From Joseph Bologne Chevalier de Saint-Georges to Florence Price, there have been several barrier-breaking Black composers throughout history who have used their artistry to shape the genre of classical music. Their legacies live on through new generations of musicians who are changing the narrative surrounding representation. According to Harlem World Magazine, the Gateways Music Festival Orchestra is slated to make history as the first all-Black classical symphony orchestra to perform at Carnegie Hall.
Founded in 1993 by pianist and music professor Armenta Adams Hummings Dumisa, the Gateways Music Orchestra was cultivated to connect Black musicians with a shared passion for classical music. It was also developed as a safe space for Black musicians who were often marginalized when seeking work. Since its inception, the collective of musicians—who have been a part of prestigious orchestras that include the Los Angeles and New York Philharmonics—has grown to 125 people.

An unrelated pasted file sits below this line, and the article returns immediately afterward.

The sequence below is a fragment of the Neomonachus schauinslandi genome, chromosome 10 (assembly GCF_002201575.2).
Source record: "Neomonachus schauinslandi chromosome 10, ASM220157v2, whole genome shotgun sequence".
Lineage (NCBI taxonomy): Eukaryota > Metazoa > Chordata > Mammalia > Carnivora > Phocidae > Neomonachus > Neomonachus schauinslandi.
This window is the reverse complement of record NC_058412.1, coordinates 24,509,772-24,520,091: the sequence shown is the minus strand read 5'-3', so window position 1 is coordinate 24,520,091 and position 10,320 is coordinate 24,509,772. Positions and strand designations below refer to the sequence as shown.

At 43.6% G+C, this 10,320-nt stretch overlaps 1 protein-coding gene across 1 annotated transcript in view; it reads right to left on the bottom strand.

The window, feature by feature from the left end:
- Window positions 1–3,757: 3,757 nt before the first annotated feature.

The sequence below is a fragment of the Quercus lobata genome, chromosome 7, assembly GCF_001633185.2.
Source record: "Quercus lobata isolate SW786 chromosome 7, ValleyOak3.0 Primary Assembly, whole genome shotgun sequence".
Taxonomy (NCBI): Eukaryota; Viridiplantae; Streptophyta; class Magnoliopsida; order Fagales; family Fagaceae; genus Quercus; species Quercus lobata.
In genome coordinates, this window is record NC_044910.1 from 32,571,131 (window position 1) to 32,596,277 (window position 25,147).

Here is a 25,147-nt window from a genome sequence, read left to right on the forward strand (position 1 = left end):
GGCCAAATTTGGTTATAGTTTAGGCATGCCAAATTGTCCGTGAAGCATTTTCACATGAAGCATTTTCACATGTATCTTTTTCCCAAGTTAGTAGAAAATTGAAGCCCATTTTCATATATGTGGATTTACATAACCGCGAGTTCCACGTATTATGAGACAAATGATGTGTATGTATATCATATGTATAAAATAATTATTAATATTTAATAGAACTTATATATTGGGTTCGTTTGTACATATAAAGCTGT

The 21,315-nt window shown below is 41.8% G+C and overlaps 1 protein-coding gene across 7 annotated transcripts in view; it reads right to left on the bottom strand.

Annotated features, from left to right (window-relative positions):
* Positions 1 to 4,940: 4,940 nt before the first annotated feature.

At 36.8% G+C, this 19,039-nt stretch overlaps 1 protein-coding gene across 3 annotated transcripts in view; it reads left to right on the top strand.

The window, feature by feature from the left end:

The orchestra is excited to have the opportunity to perform at Carnegie Hall. In its 130-year existence, an all-Black orchestra has never graced the stage of the renowned concert venue. “Gateways Music Festival’s journey to Carnegie Hall has been 28 years in the making,” Lee Koonce, Gateways Music Orchestra’s President and Artistic Director, said in a statement. “To be the first all-Black classical symphony orchestra to headline a performance there is momentous, especially at this time of racial reckoning in our country’s history. Hearing and seeing the Gateways orchestra on Carnegie’s revered main stage will show Black children that they can perform classical music at the highest level, while reminding people of all backgrounds that this music belongs to everyone.” The concert is slated to take place on April 24, 2022.
The orchestra stands on the shoulders of other Black musicians who came before them. In 1892, pianist W.T. Talbert became the first Black composer to perform at Carnegie Hall.